If you've ever mocked the way people are being trained to "stop thinking and just press buttons on a cash register" then you should look at this "new math" as a way to turn that around. If not, what do you propose? Not teaching them to think about math in higher terms?

In the 1960s there was the "new math" movement, which was mocked extensively. However if you look at what "new math" was trying to do: it was trying to prepare students for the mathematics required for the space age where engineering and computer science would be primary occupations. I think readers of this blog should agree that is a good goal.

One of the 1960s "new math" ideas that was mocked was that it tried to teach Base 8 math in addition to normal Base 10. This was called "crazy" at the time. It wasn't crazy at all. It was recognized by educators that computers were going to be a big deal in the future (correct) and to be a software developer you needed to understand binary and octal (mostly correct) or at least have an appreciation for them (absolutely correct). History has proven they naysayers to be wrong.

When I was in 5th grade (1978-9) my teacher taught us base 8, 2 and 12. He told us this was not part of the curriculum but he felt it was important. He was basically teaching us "new math" even though it was no longer part of the curriculum. Later when I was learning about computers the concept of binary and hexadecimal didn't phase me because I had already been exposed to other bases. While other computer science students were struggling, I had an advantage because I had been exposed to these strange base systems.

One of these anti-Common Core memes includes note from a father who claims he has a Bachelor of Science Degree in Electronics Engineering which included an extensive study of differential equations and even he is unable to explain the Common Core. Well, he must be a terrible engineer since the question was not about doing the math, but to find the off-by-one error in the diagram. To quote someone on G+, "The supposed engineer must suck at his work if he can't follow the process, debug each step, and find the off-by-one error."

Beyond the educational value or non-value of Common Core, what really burns my butt is the fact that all these memes come from one of 3 sources:

  • Organizations that criticize anything related to public education while at the same time they criticize any attempt to improve it. You can't have it both ways.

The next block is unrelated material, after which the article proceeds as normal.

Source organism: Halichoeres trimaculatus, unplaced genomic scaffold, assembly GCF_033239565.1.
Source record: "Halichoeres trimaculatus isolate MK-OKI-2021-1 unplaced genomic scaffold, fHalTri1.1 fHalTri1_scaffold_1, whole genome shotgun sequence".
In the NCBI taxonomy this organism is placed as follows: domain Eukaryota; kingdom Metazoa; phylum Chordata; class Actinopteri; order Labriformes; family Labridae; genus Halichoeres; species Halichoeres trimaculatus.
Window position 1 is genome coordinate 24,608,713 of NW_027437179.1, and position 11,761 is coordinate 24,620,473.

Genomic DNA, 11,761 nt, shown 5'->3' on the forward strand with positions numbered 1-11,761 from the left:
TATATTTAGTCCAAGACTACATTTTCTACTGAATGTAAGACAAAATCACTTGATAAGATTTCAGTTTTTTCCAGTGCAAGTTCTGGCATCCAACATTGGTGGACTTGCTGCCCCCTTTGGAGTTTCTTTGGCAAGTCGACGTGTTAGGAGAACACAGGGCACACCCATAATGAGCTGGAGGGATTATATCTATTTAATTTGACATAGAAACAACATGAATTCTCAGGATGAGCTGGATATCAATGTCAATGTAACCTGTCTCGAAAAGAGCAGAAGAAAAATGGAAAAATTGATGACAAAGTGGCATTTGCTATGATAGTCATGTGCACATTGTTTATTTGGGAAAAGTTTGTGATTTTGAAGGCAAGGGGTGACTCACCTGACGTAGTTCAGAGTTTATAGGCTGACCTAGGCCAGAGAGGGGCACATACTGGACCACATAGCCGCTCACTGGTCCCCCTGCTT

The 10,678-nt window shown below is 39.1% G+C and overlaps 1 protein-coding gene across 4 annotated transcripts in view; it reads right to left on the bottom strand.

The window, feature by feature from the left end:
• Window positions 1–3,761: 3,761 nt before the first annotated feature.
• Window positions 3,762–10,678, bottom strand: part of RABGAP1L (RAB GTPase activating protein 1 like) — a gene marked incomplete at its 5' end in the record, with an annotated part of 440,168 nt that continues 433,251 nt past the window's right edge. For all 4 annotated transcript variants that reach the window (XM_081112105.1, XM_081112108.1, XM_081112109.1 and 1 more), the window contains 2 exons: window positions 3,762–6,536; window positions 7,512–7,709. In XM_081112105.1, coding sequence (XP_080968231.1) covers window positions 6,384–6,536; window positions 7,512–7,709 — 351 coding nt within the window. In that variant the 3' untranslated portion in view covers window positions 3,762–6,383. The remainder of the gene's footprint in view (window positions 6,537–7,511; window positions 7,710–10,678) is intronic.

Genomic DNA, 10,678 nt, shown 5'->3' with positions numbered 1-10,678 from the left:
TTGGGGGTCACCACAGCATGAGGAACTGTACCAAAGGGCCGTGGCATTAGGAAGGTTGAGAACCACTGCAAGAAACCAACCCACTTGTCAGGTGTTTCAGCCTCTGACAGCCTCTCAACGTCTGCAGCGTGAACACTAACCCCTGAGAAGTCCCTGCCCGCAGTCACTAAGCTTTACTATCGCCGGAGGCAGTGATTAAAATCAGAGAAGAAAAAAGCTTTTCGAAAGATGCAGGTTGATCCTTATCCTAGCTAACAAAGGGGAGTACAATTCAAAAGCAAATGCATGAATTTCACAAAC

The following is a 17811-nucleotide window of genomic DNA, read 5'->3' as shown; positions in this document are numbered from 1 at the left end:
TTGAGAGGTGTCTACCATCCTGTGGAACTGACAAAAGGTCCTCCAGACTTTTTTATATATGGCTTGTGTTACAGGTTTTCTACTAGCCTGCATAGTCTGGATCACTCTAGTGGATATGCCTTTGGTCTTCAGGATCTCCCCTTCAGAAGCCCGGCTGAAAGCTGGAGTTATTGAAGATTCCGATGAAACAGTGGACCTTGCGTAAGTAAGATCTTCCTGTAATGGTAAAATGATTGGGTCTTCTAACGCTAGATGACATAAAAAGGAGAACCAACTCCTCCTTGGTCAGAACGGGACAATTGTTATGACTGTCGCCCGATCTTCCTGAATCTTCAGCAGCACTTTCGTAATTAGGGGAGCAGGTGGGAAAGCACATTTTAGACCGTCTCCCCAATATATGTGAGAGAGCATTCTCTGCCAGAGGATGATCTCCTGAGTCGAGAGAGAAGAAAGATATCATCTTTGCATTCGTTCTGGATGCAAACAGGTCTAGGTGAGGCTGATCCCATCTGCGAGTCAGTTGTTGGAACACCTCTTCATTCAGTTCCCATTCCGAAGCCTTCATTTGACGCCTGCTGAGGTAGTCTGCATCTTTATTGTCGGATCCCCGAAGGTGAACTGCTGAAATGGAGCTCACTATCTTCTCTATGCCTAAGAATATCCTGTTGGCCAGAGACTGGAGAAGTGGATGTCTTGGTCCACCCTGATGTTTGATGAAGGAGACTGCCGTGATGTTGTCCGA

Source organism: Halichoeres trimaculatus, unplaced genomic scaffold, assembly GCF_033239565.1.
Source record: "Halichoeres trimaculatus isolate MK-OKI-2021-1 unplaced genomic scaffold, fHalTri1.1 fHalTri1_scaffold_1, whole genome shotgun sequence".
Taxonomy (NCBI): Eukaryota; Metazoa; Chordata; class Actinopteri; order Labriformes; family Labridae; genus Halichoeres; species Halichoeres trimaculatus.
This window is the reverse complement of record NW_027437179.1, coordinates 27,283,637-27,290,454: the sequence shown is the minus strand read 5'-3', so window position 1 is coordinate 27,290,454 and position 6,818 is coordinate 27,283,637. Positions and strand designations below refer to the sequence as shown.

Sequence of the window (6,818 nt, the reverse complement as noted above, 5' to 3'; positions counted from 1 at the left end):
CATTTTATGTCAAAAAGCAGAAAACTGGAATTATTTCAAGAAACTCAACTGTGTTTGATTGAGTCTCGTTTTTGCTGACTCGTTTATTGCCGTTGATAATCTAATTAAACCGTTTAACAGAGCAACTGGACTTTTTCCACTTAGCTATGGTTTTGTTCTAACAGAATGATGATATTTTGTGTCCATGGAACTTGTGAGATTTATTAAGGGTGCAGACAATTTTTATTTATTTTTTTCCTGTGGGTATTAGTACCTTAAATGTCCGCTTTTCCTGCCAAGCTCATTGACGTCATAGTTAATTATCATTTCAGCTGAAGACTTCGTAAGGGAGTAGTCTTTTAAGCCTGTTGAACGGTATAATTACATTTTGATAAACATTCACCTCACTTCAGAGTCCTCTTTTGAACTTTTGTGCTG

• Organizations who just criticise anything Obama is for, to the extent that if Obama changes his mind they flip and reverse their position too.
  • Organizations backed by companies that either benefit from ignorance, or profit from the privatization of education. This is blatant and cynical.

Respected computer scientist, security guru, and social commentator Gene "Spaf" Spafford recently blogged "There is an undeniable, politically-supported growth of denial -- and even hatred -- of learning, facts, and the educated. Greed (and, most likely, fear of minorities) feeds demagoguery. Demagoguery can lead to harmful policies and thereafter to mob actions."

These math memes are part of that problem.

A democracy only works if the populace is educated. Education makes democracy work. Ignorance robs us of freedom because it permits us to be controlled by fear. Education gives us economic opportunities and jobs, which permit us to maintain our freedom to move up in social strata. Ignorance robs people of the freedom to have economic mobility. The best way we can show our love for our fellow citizens, and all people, is to ensure that everyone receives the education they need to do well today and in the future. However it is not just about love. There is nothing more greedy you can do than to make sure everyone is highly educated because it grows the economy and protects your own freedom too.

Sadly, Snopes and skeptics.stackexchange.com can only do so much. Fundamentally we need much bigger solution.

October 24, 2014 03:00 PM

Standalone Sysadmin

Accidental DoS during an intentional DoS

Funny, I remember always liking DOS as a kid...

Anyway, on Tuesday, I took a day off, but ended up getting a call at home from my boss at 4:30pm or so. We were apparently causing a DoS attack, he said, and the upstream university had disabled our net connection. He was trying to conference in the central network (ITS) admins so we could figure out what was going on.

I sat down at my computer and was able to connect to my desktop at work, so the entire network wasn't shut down. It looked like what they had done was actually turn off out-bound DNS, which made me suspect that one of the machines on our network was performing a DOS as a kid...

Anyway, on Tuesday, I took a day off, but ended up getting a call at home from my boss at 4:30pm or so. We were apparently causing a DoS attack, he said, and the upstream university had disabled our net connection. He was trying to conference in the central network (ITS) admins so we could figure out what was going on.

I sat down at my computer and was able to connect to my desktop at work, so the entire network wasn't shut down. It looked like what they had done was actually turn off out-bound DNS, which made me suspect that one of the machines on our network was performing a DOS as a kid...